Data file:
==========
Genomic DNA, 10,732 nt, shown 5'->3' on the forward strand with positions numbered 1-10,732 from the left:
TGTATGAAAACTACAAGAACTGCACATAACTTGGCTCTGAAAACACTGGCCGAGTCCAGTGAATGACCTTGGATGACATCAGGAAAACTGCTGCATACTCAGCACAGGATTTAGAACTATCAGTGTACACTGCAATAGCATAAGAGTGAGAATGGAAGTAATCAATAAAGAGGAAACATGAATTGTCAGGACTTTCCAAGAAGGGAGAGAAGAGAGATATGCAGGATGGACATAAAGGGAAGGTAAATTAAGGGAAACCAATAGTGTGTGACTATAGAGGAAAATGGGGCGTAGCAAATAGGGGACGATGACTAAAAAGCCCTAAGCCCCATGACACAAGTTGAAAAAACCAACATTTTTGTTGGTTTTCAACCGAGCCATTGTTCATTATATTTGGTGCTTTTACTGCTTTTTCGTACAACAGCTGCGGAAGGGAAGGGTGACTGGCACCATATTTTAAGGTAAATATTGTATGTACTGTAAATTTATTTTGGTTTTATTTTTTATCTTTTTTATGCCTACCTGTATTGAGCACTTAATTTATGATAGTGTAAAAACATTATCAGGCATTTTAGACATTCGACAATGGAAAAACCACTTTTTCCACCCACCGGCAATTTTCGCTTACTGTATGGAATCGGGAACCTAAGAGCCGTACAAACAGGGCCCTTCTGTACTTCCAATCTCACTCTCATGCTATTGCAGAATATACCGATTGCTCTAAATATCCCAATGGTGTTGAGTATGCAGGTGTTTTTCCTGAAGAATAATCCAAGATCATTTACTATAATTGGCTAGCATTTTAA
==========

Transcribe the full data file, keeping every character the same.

Genomic DNA, 10,732 nt, shown 5'->3' on the forward strand with positions numbered 1-10,732 from the left:
TGTATGAAAACTACAAGAACTGCACATAACTTGGCTCTGAAAACACTGGCCGAGTCCAGTGAATGACCTTGGATGACATCAGGAAAACTGCTGCATACTCAGCACAGGATTTAGAACTATCAGTGTACACTGCAATAGCATAAGAGTGAGAATGGAAGTAATCAATAAAGAGGAAACATGAATTGTCAGGACTTTCCAAGAAGGGAGAGAAGAGAGATATGCAGGATGGACATAAAGGGAAGGTAAATTAAGGGAAACCAATAGTGTGTGACTATAGAGGAAAATGGGGCGTAGCAAATAGGGGACGATGACTAAAAAGCCCTAAGCCCCATGACACAAGTTGAAAAAACCAACATTTTTGTTGGTTTTCAACCGAGCCATTGTTCATTATATTTGGTGCTTTTACTGCTTTTTCGTACAACAGCTGCGGAAGGGAAGGGTGACTGGCACCATATTTTAAGGTAAATATTGTATGTACTGTAAATTTATTTTGGTTTTATTTTTTATCTTTTTTATGCCTACCTGTATTGAGCACTTAATTTATGATAGTGTAAAAACATTATCAGGCATTTTAGACATTCGACAATGGAAAAACCACTTTTTCCACCCACCGGCAATTTTCGCTTACTGTATGGAATCGGGAACCTAAGAGCCGTACAAACAGGGCCCTTCTGTACTTCCAATCTCACTCTCATGCTATTGCAGAATATACCGATTGCTCTAAATATCCCAATGGTGTTGAGTATGCAGGTGTTTTTCCTGAAGAATAATCCAAGATCATTTACTATAATTGGCTAGCATTTTAA